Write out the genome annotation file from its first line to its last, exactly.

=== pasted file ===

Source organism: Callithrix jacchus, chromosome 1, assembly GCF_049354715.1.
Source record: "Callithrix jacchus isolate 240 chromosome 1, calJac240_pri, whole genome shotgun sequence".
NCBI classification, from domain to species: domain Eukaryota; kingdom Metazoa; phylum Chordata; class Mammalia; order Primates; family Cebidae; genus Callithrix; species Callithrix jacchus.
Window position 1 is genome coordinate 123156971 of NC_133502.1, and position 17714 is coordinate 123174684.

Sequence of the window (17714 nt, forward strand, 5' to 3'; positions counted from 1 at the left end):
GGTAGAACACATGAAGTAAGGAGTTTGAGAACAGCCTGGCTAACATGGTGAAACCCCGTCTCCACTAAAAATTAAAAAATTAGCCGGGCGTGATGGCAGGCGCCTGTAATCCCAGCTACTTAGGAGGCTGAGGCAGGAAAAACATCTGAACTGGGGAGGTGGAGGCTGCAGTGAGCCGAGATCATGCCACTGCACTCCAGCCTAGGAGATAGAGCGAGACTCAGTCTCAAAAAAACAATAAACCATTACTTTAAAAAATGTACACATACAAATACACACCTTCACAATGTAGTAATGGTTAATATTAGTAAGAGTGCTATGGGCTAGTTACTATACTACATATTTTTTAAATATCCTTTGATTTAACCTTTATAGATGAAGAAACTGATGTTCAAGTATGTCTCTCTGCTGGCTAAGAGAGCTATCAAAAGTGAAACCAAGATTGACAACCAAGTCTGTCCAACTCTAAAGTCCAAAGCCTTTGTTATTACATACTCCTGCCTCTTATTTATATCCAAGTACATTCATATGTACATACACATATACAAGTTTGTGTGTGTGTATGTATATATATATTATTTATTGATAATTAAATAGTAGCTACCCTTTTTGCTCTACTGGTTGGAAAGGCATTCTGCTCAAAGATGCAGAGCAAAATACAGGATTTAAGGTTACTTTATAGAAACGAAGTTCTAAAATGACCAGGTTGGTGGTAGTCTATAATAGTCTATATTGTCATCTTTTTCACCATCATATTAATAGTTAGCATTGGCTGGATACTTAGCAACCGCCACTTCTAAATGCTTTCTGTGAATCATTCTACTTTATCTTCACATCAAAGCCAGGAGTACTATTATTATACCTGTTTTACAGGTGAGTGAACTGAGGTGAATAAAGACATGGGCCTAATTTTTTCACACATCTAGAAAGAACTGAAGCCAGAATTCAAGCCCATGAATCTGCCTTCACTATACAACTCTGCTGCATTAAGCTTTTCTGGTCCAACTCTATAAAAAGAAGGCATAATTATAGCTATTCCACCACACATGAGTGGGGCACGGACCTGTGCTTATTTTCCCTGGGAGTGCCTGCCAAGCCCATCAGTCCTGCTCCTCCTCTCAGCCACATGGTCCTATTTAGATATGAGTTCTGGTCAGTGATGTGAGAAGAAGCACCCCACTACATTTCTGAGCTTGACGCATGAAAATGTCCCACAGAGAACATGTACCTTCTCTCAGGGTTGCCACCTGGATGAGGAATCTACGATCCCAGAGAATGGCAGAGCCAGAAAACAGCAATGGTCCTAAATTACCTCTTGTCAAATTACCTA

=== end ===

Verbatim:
Source organism: Callithrix jacchus, chromosome 1, assembly GCF_049354715.1.
Source record: "Callithrix jacchus isolate 240 chromosome 1, calJac240_pri, whole genome shotgun sequence".
NCBI classification, from domain to species: domain Eukaryota; kingdom Metazoa; phylum Chordata; class Mammalia; order Primates; family Cebidae; genus Callithrix; species Callithrix jacchus.
Window position 1 is genome coordinate 123156971 of NC_133502.1, and position 17714 is coordinate 123174684.

Sequence of the window (17714 nt, forward strand, 5' to 3'; positions counted from 1 at the left end):
GGTAGAACACATGAAGTAAGGAGTTTGAGAACAGCCTGGCTAACATGGTGAAACCCCGTCTCCACTAAAAATTAAAAAATTAGCCGGGCGTGATGGCAGGCGCCTGTAATCCCAGCTACTTAGGAGGCTGAGGCAGGAAAAACATCTGAACTGGGGAGGTGGAGGCTGCAGTGAGCCGAGATCATGCCACTGCACTCCAGCCTAGGAGATAGAGCGAGACTCAGTCTCAAAAAAACAATAAACCATTACTTTAAAAAATGTACACATACAAATACACACCTTCACAATGTAGTAATGGTTAATATTAGTAAGAGTGCTATGGGCTAGTTACTATACTACATATTTTTTAAATATCCTTTGATTTAACCTTTATAGATGAAGAAACTGATGTTCAAGTATGTCTCTCTGCTGGCTAAGAGAGCTATCAAAAGTGAAACCAAGATTGACAACCAAGTCTGTCCAACTCTAAAGTCCAAAGCCTTTGTTATTACATACTCCTGCCTCTTATTTATATCCAAGTACATTCATATGTACATACACATATACAAGTTTGTGTGTGTGTATGTATATATATATTATTTATTGATAATTAAATAGTAGCTACCCTTTTTGCTCTACTGGTTGGAAAGGCATTCTGCTCAAAGATGCAGAGCAAAATACAGGATTTAAGGTTACTTTATAGAAACGAAGTTCTAAAATGACCAGGTTGGTGGTAGTCTATAATAGTCTATATTGTCATCTTTTTCACCATCATATTAATAGTTAGCATTGGCTGGATACTTAGCAACCGCCACTTCTAAATGCTTTCTGTGAATCATTCTACTTTATCTTCACATCAAAGCCAGGAGTACTATTATTATACCTGTTTTACAGGTGAGTGAACTGAGGTGAATAAAGACATGGGCCTAATTTTTTCACACATCTAGAAAGAACTGAAGCCAGAATTCAAGCCCATGAATCTGCCTTCACTATACAACTCTGCTGCATTAAGCTTTTCTGGTCCAACTCTATAAAAAGAAGGCATAATTATAGCTATTCCACCACACATGAGTGGGGCACGGACCTGTGCTTATTTTCCCTGGGAGTGCCTGCCAAGCCCATCAGTCCTGCTCCTCCTCTCAGCCACATGGTCCTATTTAGATATGAGTTCTGGTCAGTGATGTGAGAAGAAGCACCCCACTACATTTCTGAGCTTGACGCATGAAAATGTCCCACAGAGAACATGTACCTTCTCTCAGGGTTGCCACCTGGATGAGGAATCTACGATCCCAGAGAATGGCAGAGCCAGAAAACAGCAATGGTCCTAAATTACCTCTTGTCAAATTACCTA